Spotlight on: Peter Bass Photo by Jessica Lane

Spotlight on: Peter Bass

Jenna Simeonov
This interview is part of our ongoing series of features on young working artists in the opera industry. If you think you’d be a great candidate for an interview, or know someone you’d like to nominate, get in touch at [email protected].

Peter Bass is one of those smart and serious singers who carries with him a wicked sense of humour to the rehearsal room. I last saw him onstage with Metro Youth Opera as the Father in their production of Hänsel und Gretel, and I’ve had small opportunities to work with him since. I’m always refreshed by a practical singer, and Peter is one of those. In his wise interview, he talks about Billy Budd, Michael Bublé, and telling stories.

1. Why do you sing, and why are you pursuing it professionally?

The short answer is there is nothing on this world that I love more than what I am doing now. It is something from which I can continually learn, and I love that.

The long answer is I love telling stories.

2. What does “good singing” mean to you? What does it feel like when you achieve it?

What a straightforward question, thank you Jenna…(editor’s note: my pleasure, Peter!)

Good singing is the easiest way to sing, and really, it’s the only way to sing. When singing is easy, the tone is easy. This doesn’t mean it is uninvolved; this means there is no excessive musculature in the body to create unneeded tension. It also means there isn’t any manipulation of the sound. Singing is created by good technique and artistry, and the sound takes care of itself.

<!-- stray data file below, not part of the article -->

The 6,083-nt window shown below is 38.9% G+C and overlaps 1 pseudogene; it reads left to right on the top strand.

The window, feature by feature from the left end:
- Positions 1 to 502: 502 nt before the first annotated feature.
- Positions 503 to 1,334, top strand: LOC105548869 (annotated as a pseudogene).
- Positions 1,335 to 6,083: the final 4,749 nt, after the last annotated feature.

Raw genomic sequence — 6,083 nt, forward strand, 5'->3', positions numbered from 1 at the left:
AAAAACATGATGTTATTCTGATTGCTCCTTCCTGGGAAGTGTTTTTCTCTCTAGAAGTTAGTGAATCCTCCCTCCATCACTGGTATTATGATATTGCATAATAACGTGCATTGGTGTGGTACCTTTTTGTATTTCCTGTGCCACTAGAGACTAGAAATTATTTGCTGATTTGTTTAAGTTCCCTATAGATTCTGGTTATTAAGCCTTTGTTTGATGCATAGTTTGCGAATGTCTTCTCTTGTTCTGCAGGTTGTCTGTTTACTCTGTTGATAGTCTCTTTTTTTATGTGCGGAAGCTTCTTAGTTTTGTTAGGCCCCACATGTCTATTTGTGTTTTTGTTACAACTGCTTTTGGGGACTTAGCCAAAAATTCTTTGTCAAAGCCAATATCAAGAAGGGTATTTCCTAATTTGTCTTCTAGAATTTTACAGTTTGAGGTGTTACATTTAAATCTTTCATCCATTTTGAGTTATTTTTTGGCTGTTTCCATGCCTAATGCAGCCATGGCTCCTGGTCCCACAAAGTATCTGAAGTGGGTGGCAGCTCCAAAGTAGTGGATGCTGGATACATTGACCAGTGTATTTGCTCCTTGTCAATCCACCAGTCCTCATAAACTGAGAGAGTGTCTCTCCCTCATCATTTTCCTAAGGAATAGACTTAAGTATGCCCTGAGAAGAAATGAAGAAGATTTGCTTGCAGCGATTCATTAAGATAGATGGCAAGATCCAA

3. What do young singers need to do more of? What should they do less of?

This is merely an extension of the previous question. Young singers need to stop, ponder, and be really honest about their weaknesses as singers and artists. This means they need to stop at the beginning of every breath and make sure they are acting (technically and dramatically) appropriately. Then all they have to do is employ this consciousness for every breath until it is second nature.

What they need to do less of is employing their ego as there voice teacher and manager. As soon as there is an expectation - in any moment - the moment is lost, and subsequently, every moment afterward is lost as well.

4. Do you have a “bucket-list” role that you’d like to sing? Why?

It’s hard to pick just one. Billy Budd comes to mind. Of course, if I could sing Britten for the rest of my life, I’d be ok with it.

5. How do you explain your job to non-music folks?

Unapologetically. And then if they have questions like, “Are you going to be the next Michael Bublé” or “Phantom, right?” I answer them honestly, because if they don’t know, they deserve to know the truth without feeling the fool.

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